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I made light of the assimilation of the Norman (Anglo-Irish) into the Irish way of life in the 14th Century, and I have just been reading up on material which puts the whole thing in a very different perspective.
Essentially, from the point of view of the Anglo-Irish lords, and everybody else it seems, the fourteenth century was a horrendous period.
First of all, around 1315, the weather across the northern hemisphere took a massive dip for the worse, after years and years of good harvests and plenty. This caused a famine of epic proportions across Europe.
Co-incidentally the Scots, under Edward the Bruce, decided to invade Ireland but conditions were severe for all concerned, and the campaign lead to an utter devastation of the northern half of the island. It is known today as the Bruce Devastation. (This is something we never heard about in our school textbooks). Most of the major towns of the time were left in ruins and abandoned.
Also, around 1345, the Black Death arrived, and it is believed that 50% of the population of the time were killed by the bubonic plague.
To many Anglo-Irish, the situation was untenable. They retreated west towards Dublin (the Pale) and back to England. The lords who remained probably had little choice but to assimilate into the Irish way of life, as their conditions were little better than that of their subjects.
Very good article, Woodpigeon - nicely done.
Could you be history teacher and help me with a couple of points, though?
Do you know what the background is to William of Orange getting involved (being Dutch and all)? All I remember from school is that this was a v. confusing time in Europe (religious loyalties overriding and conflicting with nation-state loyalties; Spain, France, Netherlands, Scotland and England all getting up each others noses etc.)
Amd what was the purpose of the abortive French invasion in the late 1700s?
The importance of William arose because he was married to Mary, the daughter of King James II of England. King James was Catholic, but the parliament of England at the time was Protestant. He tried unsuccessfully to bring England back to the Catholic fold, which deepened his unpopularity. This lead to a bid, in 1688 I think, to depose him and bring Mary into his place. Mary was living in the Netherlands with her husband William, and when they arrived in England, James fled to France, and Mary became queen, with William as the Regent.
James arrived in Ireland with a large French army in 1690 in a bid to recapture the throne from Mary and William. He was supported by the Scots, who had quite a few scores to settle with the English. William landed in Ireland with a large force, and after a few battles, culminating in the Battle of the Boyne, William defeated James, who fled back to France, and this time he stayed there. William and Mary were confirmed as joint rulers of England shortly afterwards, I think - William taking the title William III of England.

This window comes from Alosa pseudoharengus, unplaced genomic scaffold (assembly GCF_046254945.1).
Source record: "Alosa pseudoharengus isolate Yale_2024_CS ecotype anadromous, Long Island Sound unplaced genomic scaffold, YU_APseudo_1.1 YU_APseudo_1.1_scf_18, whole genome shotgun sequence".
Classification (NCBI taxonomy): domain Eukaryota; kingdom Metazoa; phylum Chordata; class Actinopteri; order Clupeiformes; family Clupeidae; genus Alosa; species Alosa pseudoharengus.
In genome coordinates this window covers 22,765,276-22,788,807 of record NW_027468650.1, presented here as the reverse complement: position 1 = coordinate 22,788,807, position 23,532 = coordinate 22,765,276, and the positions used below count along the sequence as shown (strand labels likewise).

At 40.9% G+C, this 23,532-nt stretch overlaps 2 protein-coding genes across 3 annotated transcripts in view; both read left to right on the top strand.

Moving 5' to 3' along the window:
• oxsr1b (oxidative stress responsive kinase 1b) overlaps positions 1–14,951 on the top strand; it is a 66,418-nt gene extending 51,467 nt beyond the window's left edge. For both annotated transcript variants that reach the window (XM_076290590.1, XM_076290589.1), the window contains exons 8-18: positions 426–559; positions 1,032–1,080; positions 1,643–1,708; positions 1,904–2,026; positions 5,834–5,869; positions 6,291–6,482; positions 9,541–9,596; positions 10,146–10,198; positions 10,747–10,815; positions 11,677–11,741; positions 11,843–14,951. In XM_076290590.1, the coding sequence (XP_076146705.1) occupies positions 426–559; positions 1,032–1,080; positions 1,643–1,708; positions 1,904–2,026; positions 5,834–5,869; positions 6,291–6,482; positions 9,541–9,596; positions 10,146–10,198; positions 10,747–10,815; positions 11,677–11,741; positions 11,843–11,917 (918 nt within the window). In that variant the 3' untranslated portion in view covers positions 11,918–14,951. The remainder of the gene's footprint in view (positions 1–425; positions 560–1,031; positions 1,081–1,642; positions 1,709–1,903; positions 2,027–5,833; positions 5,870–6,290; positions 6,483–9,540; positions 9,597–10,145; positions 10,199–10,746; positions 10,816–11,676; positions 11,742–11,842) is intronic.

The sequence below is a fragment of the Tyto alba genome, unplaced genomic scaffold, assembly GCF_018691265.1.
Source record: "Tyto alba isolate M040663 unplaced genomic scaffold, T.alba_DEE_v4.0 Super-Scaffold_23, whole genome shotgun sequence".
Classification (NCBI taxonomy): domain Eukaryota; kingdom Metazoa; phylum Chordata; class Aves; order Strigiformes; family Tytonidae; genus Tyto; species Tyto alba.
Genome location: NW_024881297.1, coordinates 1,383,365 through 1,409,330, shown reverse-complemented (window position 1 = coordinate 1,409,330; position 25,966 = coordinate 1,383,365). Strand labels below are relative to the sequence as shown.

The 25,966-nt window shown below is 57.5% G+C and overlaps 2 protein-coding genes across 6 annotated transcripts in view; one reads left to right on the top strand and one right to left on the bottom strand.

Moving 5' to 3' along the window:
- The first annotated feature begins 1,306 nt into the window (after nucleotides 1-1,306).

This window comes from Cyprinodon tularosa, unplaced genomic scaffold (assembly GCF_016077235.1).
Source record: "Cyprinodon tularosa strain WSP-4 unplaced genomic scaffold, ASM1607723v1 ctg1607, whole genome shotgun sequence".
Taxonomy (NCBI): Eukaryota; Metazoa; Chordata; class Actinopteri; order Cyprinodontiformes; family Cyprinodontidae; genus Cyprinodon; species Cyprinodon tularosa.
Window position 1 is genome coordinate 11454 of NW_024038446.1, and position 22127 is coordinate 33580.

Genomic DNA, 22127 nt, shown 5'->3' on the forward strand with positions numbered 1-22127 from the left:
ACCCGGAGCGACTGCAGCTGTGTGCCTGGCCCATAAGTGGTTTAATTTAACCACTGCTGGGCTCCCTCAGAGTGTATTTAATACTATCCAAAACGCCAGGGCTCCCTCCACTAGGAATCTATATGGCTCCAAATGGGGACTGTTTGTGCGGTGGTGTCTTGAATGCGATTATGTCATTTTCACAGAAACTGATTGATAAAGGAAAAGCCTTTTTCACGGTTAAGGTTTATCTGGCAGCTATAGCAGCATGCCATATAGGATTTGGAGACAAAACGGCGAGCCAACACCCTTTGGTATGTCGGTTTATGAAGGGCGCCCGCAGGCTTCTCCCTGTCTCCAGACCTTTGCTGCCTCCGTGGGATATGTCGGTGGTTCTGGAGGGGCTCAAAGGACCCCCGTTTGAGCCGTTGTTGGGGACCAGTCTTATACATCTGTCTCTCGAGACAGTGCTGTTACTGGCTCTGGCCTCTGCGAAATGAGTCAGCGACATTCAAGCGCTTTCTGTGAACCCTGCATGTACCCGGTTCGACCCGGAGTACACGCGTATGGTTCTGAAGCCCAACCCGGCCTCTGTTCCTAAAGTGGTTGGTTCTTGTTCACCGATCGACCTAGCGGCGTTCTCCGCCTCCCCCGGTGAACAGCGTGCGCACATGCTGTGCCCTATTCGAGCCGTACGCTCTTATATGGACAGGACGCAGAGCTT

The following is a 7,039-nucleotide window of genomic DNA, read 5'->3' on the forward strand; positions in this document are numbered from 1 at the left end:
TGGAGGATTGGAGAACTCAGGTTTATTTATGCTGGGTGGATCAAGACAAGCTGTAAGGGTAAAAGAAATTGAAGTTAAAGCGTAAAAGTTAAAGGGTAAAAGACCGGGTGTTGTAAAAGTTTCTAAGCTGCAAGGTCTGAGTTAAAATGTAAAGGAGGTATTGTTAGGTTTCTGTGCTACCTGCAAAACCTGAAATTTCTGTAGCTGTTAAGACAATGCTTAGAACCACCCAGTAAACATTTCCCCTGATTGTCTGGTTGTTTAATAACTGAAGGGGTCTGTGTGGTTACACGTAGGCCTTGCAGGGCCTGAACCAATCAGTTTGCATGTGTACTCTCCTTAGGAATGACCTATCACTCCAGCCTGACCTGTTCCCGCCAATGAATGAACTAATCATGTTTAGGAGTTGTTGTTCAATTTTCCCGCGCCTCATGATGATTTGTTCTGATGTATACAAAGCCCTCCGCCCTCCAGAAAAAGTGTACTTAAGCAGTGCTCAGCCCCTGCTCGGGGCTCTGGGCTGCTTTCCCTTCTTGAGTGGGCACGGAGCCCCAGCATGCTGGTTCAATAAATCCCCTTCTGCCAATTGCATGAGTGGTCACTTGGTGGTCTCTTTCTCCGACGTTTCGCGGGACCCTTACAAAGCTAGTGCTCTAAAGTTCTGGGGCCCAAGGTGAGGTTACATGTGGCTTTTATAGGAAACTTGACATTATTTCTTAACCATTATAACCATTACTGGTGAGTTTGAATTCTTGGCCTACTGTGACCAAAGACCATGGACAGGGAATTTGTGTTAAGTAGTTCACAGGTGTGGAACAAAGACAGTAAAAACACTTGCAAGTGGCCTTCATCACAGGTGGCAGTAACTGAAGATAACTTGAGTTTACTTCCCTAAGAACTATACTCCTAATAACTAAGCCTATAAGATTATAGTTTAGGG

Regarding the late 1700's, the period has to be seen to a certain extent in the context of the French Revolution, where the French monarchy was executed and "commoners" took power. This scared the British, who were still strongly monarchist. One such commoner, Napoleon (well, he was actually a minor noble), took power shortly after the French revolution in 1789 and started to export his brand of republicanism throughout Europe, and bringing large parts of Europe under French rule. This lead to England declaring war on France, and for the next 22 years intense hostilities reigned between the two countries, culminating with the defeat at Waterloo.
In Ireland at the time, there were huge tensions building up between the Anglo-Irish rulers and the local Catholics and Presbyterians who had been largely disposessed during that century. They joined together as the United Irishmen, and initiated plans to drive out the English, and to set up Ireland as a republic along French lines. France gave them some (relatively lacklustre) support, but it was far too little, and they and the Irish got badly beaten in the ensuing rebellion of 1798. The rebellion was mainly an Irish / British issue. The invasion of Ireland was never really a major component of French political thinking.
That's about the size of it, but others might know some more. I can't say I'm a great expert about these times.
(Not a great expert.....?!)
It also worth noting that the French General who commaned the invasion force (Humbert) was chosen over one of his rivals- one Napolean Bonaparte.